1. Purpose-led brands
The study found that when companies or brands linked to a purpose, 80% of them outperformed the market. Only 32% of non-purpose led brands managed to perform better than the market.
Related: How To Calculate Gross Profit
2. On the ground
It’s important to engage with consumers in their space and on their terms. Through the use of memorable campaigns, experiential events and activations it is critical to engage with consumers on their turf.
3. Be truthful and authentic
Consumers can smell something inauthentic a mile away, especially when it’s coming from a brand. This forces brands to strive for authenticity in everything they do, especially when it comes to marketing. Building values and principle-based attributes into your brand as a guiding tool is essential.
4. Helping consumers commit
By allowing individuals to attach themselves to a brand with a purpose, it helps consumers personally commit to a cause that they consider important. When a consumer is personally invested, the link between the brand and product or service deepens.
5. Balancing heritage and modern relevance
There is a continuous tussle in balancing the traditional market, transitional market and the new consumers brands are trying to attract. Keeping the heritage and roots of the brand true to itself, while creating relevance for the new market, is a battle marketers are still fighting.
Need To Trim The Fat To Boost Profitability? Listen To Your Clients First
Jeff Bezos believed that once you win the client over by doing this, everything else will follow – not least profitability.
Finding the balance between offering the extras that set you apart from your competitors and keeping things ‘lean and mean’ to minimise wastage and maximise return on investment is a tricky balancing act.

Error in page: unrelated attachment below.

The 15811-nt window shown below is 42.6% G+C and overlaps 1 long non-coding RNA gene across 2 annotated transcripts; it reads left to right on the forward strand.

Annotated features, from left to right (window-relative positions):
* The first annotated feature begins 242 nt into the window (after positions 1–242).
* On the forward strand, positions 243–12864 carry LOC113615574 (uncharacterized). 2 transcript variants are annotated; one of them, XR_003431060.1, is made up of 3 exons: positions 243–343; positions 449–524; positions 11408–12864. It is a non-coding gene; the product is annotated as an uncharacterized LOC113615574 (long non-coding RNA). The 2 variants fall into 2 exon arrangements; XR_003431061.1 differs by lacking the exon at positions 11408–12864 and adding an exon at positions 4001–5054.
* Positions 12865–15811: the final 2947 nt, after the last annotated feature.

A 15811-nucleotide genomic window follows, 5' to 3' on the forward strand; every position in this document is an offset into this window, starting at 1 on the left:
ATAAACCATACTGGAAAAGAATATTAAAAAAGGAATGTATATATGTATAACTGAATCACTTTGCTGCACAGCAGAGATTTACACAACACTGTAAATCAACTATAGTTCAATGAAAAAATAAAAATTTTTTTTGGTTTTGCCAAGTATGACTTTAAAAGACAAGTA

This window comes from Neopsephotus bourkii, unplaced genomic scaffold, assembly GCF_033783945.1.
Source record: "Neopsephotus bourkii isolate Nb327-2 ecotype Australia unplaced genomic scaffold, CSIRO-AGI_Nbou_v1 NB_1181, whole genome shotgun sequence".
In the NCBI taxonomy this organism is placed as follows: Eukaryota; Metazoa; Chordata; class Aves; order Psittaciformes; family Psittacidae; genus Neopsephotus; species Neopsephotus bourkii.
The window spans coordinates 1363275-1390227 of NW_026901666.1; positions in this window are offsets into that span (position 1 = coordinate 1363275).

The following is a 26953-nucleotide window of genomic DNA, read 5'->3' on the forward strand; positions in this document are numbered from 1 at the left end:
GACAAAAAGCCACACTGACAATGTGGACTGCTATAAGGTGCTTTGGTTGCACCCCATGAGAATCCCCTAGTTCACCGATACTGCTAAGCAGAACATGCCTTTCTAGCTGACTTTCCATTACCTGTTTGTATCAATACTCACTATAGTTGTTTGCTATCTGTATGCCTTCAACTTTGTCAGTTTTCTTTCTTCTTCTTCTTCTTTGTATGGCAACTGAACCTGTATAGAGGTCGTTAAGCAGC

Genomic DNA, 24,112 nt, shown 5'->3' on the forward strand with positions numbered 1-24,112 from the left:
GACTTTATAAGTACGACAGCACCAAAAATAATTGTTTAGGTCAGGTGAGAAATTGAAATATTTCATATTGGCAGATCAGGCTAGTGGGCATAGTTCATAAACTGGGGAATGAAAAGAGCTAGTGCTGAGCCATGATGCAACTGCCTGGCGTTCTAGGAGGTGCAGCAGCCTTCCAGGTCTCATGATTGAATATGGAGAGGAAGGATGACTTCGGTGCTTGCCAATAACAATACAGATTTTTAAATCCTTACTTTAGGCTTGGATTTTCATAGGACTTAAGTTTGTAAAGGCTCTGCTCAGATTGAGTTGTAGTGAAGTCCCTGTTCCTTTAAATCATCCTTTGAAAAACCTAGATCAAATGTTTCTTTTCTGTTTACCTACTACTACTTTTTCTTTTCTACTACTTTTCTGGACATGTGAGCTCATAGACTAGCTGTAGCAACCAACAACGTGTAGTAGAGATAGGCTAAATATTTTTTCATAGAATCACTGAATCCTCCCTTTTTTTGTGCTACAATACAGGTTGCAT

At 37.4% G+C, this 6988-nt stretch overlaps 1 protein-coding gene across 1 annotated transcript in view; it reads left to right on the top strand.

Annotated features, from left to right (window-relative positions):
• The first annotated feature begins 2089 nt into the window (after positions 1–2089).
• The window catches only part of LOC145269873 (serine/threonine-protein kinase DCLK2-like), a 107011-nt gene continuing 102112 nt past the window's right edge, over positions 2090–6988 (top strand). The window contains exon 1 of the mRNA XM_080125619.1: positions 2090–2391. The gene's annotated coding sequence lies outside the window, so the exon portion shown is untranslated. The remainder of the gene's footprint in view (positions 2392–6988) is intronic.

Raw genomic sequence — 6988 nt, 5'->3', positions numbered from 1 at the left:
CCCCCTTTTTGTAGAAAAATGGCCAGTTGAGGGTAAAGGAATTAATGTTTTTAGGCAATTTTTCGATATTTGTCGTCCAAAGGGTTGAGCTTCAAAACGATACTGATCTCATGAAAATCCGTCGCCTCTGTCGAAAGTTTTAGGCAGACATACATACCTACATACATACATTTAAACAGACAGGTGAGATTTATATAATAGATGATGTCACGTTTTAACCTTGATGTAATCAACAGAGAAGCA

I’ve noticed that many businesses try to attract or retain customers by offering what they think their customers want, rather than finding out what they really need, and then delivering that. That’s an expensive mistake to make – and it’s not going to achieve the business results you need.
I’ve also observed that now is the age of the new entrepreneur – the game changers who disrupt the status quo long set by big bureaucratic competitors who think that their customers will just accept an inflationary (or slightly larger) increase every year, just because they always have.
While Amazon has been around for a while now, there’s also an important lesson to be learned from its launch goal, which was to bring the price to the client. Jeff Bezos believed that once you win the client over by doing this, everything else will follow – not least profitability.
How have I applied these lessons in my business?
Firstly, we design our hotels backwards – we focus on the needs of our clients, very aware that what hotel guests wanted years ago is not what they want now. That’s why we don’t offer thing like a turn-down service with chocolates on the pillow. Nobody eats the chocolates, and nobody uses the toiletries – so why should we include the costs of these unwanted extras (and the cost of the staff required to implement them) in the final bill to our clients?
We do, however, offer free WiFi internet connectivity, free parking in our buildings, free laundry services and either bed-and-breakfast options or self-catering rooms.
Simply put, we’ve cut the fat that nobody wants anyway, and added the value that our guests have said they expect.
Our clients have said that they expect the whole hotel to be a workstation, and not just the business centre in a dark, unwanted corner. So, we’ve put a workstation in every room, with always-on access to the internet. Our hotels are designed with beautiful work spaces that cater for nomadic entrepreneurs and double up as comfortable meeting spaces, again – gone are days of boardroom only meetings, our spaces are primed for work and play in one integrated space.
Our clients have pointed out that they’re already paying for their room – so why should they pay for parking?
Many of our clients stay with us for days or weeks at a time, and have said it would be helpful if we did their laundry. So, we do that for them – and we don’t charge them for it.
It’s true that many of our old-school competitors offer a broader range of products and services than we do, but we’ve built a successful business on adding the value that our clients need, removing the costs and extras that annoy them, and keeping costs (theirs as well as ours) under control by cutting out unnecessary frills.
It’s an approach that’s worked for The Capital Hotels and Apartments as a disruptor in the hotel and long-stay accommodation industry, and I’m confident that its principles would apply to any other industry that’s ripe for disruption.